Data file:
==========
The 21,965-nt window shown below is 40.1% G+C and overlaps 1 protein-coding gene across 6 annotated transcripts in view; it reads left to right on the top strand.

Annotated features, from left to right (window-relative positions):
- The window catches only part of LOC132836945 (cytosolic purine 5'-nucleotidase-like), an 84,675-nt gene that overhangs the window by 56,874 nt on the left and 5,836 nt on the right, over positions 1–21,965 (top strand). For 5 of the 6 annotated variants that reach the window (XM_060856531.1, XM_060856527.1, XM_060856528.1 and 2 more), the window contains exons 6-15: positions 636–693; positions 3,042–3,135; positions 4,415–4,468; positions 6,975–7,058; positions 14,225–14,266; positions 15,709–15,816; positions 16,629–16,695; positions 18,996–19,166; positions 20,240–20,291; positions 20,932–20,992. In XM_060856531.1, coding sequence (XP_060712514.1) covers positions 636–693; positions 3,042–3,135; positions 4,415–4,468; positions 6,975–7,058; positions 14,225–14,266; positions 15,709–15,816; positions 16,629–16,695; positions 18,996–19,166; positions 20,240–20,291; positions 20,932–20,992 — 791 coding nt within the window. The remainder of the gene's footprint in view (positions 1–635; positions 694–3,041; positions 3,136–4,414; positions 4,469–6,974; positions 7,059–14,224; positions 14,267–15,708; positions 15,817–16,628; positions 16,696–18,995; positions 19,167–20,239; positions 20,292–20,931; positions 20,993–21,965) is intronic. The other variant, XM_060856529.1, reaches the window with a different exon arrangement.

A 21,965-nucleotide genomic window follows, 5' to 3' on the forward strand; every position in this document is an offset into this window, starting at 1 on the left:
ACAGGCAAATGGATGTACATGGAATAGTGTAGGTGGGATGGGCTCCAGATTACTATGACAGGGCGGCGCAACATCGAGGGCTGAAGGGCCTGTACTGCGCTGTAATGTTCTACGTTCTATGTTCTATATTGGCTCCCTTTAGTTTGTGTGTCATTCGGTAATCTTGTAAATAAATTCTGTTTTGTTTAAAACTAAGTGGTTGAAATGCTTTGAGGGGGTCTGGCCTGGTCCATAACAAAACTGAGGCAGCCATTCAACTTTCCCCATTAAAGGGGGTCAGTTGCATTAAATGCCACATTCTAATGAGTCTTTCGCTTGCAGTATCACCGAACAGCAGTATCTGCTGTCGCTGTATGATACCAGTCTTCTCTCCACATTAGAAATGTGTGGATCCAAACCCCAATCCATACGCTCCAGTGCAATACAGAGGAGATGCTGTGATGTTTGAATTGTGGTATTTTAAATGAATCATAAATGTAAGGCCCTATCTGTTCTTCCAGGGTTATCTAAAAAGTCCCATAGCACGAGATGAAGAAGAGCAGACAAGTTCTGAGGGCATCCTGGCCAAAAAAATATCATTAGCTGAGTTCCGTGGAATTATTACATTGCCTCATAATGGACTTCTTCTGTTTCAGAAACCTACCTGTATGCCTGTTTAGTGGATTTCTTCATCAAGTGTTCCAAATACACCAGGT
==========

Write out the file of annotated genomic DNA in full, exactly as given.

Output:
The 21,965-nt window shown below is 40.1% G+C and overlaps 1 protein-coding gene across 6 annotated transcripts in view; it reads left to right on the top strand.

Annotated features, from left to right (window-relative positions):
- The window catches only part of LOC132836945 (cytosolic purine 5'-nucleotidase-like), an 84,675-nt gene that overhangs the window by 56,874 nt on the left and 5,836 nt on the right, over positions 1–21,965 (top strand). For 5 of the 6 annotated variants that reach the window (XM_060856531.1, XM_060856527.1, XM_060856528.1 and 2 more), the window contains exons 6-15: positions 636–693; positions 3,042–3,135; positions 4,415–4,468; positions 6,975–7,058; positions 14,225–14,266; positions 15,709–15,816; positions 16,629–16,695; positions 18,996–19,166; positions 20,240–20,291; positions 20,932–20,992. In XM_060856531.1, coding sequence (XP_060712514.1) covers positions 636–693; positions 3,042–3,135; positions 4,415–4,468; positions 6,975–7,058; positions 14,225–14,266; positions 15,709–15,816; positions 16,629–16,695; positions 18,996–19,166; positions 20,240–20,291; positions 20,932–20,992 — 791 coding nt within the window. The remainder of the gene's footprint in view (positions 1–635; positions 694–3,041; positions 3,136–4,414; positions 4,469–6,974; positions 7,059–14,224; positions 14,267–15,708; positions 15,817–16,628; positions 16,696–18,995; positions 19,167–20,239; positions 20,292–20,931; positions 20,993–21,965) is intronic. The other variant, XM_060856529.1, reaches the window with a different exon arrangement.

A 21,965-nucleotide genomic window follows, 5' to 3' on the forward strand; every position in this document is an offset into this window, starting at 1 on the left:
ACAGGCAAATGGATGTACATGGAATAGTGTAGGTGGGATGGGCTCCAGATTACTATGACAGGGCGGCGCAACATCGAGGGCTGAAGGGCCTGTACTGCGCTGTAATGTTCTACGTTCTATGTTCTATATTGGCTCCCTTTAGTTTGTGTGTCATTCGGTAATCTTGTAAATAAATTCTGTTTTGTTTAAAACTAAGTGGTTGAAATGCTTTGAGGGGGTCTGGCCTGGTCCATAACAAAACTGAGGCAGCCATTCAACTTTCCCCATTAAAGGGGGTCAGTTGCATTAAATGCCACATTCTAATGAGTCTTTCGCTTGCAGTATCACCGAACAGCAGTATCTGCTGTCGCTGTATGATACCAGTCTTCTCTCCACATTAGAAATGTGTGGATCCAAACCCCAATCCATACGCTCCAGTGCAATACAGAGGAGATGCTGTGATGTTTGAATTGTGGTATTTTAAATGAATCATAAATGTAAGGCCCTATCTGTTCTTCCAGGGTTATCTAAAAAGTCCCATAGCACGAGATGAAGAAGAGCAGACAAGTTCTGAGGGCATCCTGGCCAAAAAAATATCATTAGCTGAGTTCCGTGGAATTATTACATTGCCTCATAATGGACTTCTTCTGTTTCAGAAACCTACCTGTATGCCTGTTTAGTGGATTTCTTCATCAAGTGTTCCAAATACACCAGGT